Translating my life into poems.

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Everyday Inspiration Day Six: Where My Writing Happens

My writing begins where it will. This morning I was in my living room chair reading the Sunday paper when the neighborhood geese flew overhead. A haiku began to unwind in my mind. I reached for a notepad  and pen in the end table drawer and jotted down the first two lines, then sketched out a few more. Later I will give the haiku its final form on my desktop computer .

Last winter I had a dialogue with the early dawn sky and its amazing pink stripes. Every morning I found a new image I used to describe the  stripes. Sometimes the image came to me as I ate breakfast facing the window. I would tear off a scrap of paper from the daily news and write down the thought before it drifted away. A compelling first line was all it took for a haiku to grow.

Writing about my travels or family stories happens another way. I have boxes filled with travel itineraries, notes and pictures of the places I’ve been stored in freezer-sized Ziploc bags. I love to revisit a trip and re-live it in my mind’s eye. Writing brings up more memories. Family stories come to mind from pictures and letters stored in boxes and from objects that have accompanied me whenever I moved. I also write about my family in the present. The actual stories take shape as I write on my computer – sometimes prose and sometimes poetry.

The objects in the  room where I write are  visible reminders of my journey. By the window there is a child’s desk that belonged to one of my sons. A futon and a lamp occupied my computer room in the last place I lived. A maple chair  from my first house  after I was married sits in the corner. The drop-leaf table that matches it is in my kitchen. My Diplomas are on the wall. A picture of a cowboy riding his horse on the winding road of Texas ranch, which was a wedding present to my parents,  hangs over the futon.  My father was from Texas. There is a wooden wall clock in the shape of Ohio, where I now live, that ticks as I type. On the  window ledge is a large coffee mug with the name of the college I attended. My computer, glass computer table, office chair,  printer and the table it sits on are  newcomers. Four green house plants are my living companions.

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Everyday Inspiration Day Four: Portal

Grand Central Station of legend and stories
High arched ceiling, light’s golden glow
Promise of infinite charmed possibilities
Sky’s the limit. Where will I go?

I remember Thanksgivings when bound for New York
College girls promised to “meet under the clock”.
I never did. My single journey was Thanksgiving ’64
With husband and baby son Bobby in tow.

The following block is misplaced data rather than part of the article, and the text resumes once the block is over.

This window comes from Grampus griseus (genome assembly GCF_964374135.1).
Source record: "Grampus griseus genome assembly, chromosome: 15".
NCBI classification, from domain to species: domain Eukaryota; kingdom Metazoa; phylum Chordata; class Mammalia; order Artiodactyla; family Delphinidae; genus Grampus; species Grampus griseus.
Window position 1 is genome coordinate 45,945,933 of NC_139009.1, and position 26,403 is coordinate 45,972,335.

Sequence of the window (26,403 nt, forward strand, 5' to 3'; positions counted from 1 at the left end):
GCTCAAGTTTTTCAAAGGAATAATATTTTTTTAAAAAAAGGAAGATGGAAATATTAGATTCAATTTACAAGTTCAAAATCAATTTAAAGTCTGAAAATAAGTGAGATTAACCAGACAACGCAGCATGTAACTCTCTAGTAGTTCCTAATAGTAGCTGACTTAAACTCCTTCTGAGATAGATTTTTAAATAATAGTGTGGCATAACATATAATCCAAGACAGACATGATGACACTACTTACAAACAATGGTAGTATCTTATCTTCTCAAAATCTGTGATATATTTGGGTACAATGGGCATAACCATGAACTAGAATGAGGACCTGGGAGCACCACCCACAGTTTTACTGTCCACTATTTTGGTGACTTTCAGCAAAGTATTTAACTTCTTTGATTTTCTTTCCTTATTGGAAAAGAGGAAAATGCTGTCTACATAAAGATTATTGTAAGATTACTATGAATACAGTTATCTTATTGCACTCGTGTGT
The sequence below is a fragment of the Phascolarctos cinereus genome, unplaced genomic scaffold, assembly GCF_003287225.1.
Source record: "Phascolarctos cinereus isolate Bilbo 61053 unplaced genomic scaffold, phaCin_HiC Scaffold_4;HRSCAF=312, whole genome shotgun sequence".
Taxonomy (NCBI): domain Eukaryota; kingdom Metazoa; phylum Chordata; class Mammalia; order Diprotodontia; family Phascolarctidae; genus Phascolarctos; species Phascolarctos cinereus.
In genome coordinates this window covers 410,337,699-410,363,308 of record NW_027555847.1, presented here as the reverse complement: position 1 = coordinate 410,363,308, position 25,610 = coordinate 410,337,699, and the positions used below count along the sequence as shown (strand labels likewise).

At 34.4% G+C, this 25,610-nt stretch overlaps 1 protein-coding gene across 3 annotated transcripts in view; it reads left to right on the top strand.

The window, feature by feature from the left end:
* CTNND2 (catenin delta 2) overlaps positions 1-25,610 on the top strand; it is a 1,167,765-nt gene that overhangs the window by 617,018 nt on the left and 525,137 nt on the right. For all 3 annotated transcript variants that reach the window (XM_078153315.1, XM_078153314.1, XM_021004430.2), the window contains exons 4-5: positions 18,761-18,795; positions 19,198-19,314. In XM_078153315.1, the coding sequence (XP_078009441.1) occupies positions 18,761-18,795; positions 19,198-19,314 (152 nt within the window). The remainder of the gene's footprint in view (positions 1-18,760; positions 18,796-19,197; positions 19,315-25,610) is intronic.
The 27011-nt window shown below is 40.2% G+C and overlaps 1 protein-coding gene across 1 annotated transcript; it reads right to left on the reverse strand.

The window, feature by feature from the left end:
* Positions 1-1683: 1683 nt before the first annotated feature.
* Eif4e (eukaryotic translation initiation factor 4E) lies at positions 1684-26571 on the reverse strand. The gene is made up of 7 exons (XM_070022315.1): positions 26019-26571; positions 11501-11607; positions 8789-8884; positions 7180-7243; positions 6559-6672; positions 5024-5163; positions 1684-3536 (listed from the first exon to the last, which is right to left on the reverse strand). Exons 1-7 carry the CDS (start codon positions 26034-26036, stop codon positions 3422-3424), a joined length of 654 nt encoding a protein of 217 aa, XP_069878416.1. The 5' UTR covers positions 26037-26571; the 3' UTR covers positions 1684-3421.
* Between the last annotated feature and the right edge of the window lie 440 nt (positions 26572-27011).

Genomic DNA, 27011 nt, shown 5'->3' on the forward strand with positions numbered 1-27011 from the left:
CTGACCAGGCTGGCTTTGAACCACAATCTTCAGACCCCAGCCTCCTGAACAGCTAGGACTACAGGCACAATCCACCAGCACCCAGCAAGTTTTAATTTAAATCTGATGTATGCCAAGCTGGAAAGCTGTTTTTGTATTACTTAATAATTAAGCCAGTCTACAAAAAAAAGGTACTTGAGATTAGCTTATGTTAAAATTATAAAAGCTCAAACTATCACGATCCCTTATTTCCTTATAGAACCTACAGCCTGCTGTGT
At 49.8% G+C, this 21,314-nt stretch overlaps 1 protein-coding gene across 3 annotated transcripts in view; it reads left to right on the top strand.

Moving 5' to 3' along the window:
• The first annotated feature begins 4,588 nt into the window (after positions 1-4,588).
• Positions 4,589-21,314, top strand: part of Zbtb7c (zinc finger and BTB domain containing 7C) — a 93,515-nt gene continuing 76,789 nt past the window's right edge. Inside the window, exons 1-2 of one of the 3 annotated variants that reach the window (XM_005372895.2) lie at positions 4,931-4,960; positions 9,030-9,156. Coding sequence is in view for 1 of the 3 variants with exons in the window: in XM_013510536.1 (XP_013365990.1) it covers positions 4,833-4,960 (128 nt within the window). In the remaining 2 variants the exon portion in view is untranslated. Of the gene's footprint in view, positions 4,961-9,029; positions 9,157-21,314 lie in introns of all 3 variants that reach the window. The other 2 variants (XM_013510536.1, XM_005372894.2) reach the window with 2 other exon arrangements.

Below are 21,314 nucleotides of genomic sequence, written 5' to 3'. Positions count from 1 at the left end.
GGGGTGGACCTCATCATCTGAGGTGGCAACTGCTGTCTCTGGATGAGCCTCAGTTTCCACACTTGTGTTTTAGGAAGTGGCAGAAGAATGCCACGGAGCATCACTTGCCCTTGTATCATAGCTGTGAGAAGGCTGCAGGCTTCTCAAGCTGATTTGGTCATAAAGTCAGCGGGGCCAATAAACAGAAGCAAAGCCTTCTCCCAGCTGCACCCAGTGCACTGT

Before  sun was up we arrived bleary-eyed
No sleeping with baby in misnamed sleeping car
Hurried through Grand Central then realized
Bobby’s winter hat was not on his head.

Scurried back to train tracks and lo and behold
Perching there on a pole where a kind stranger had put it
Was the little blue hat. That was for me a beginning
To journey afar and trust the wide world.

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Everyday Inspiration Day One: Why Do I Write?

Writing is the joy and  purpose that putting life experience into words gives me. It happens when I go quiet and lose myself in the actions of the sky, trees, wind and small animals outside my window. It happens when I need to  tie up loose feelings from my own life experience. Experience is the key word.

I write from the perspective of a woman who will turn eighty in two months. I know what it is to have  felt the same way inside as long as I can remember. I know what it is to feel my body aging and live with limitations. Best of all I am discovering the unique joy of the changes I experience. I am changing and like a Janus face can look backward  and forward through a rainbow of experience arching through time from my early years to a still mysterious future.

When I started my blog I knew I could write.  I did not know I have been given the gift of writing poetry. I am a wordy person by nature and reducing my words to the seventeen syllables of a haiku gives me focus. I love to find just the perfect word and word field to express myself. I love writing poetry because at least in the Word Press world there are few rules about complete sentences. I love leaving spaces for readers to fill in with their sense of what my words mean in their lives.

I write because I have stories to pass down to my children and grandchildren. I write for the pleasure of remembering places I’ve been in my travels.

Writing makes me whole.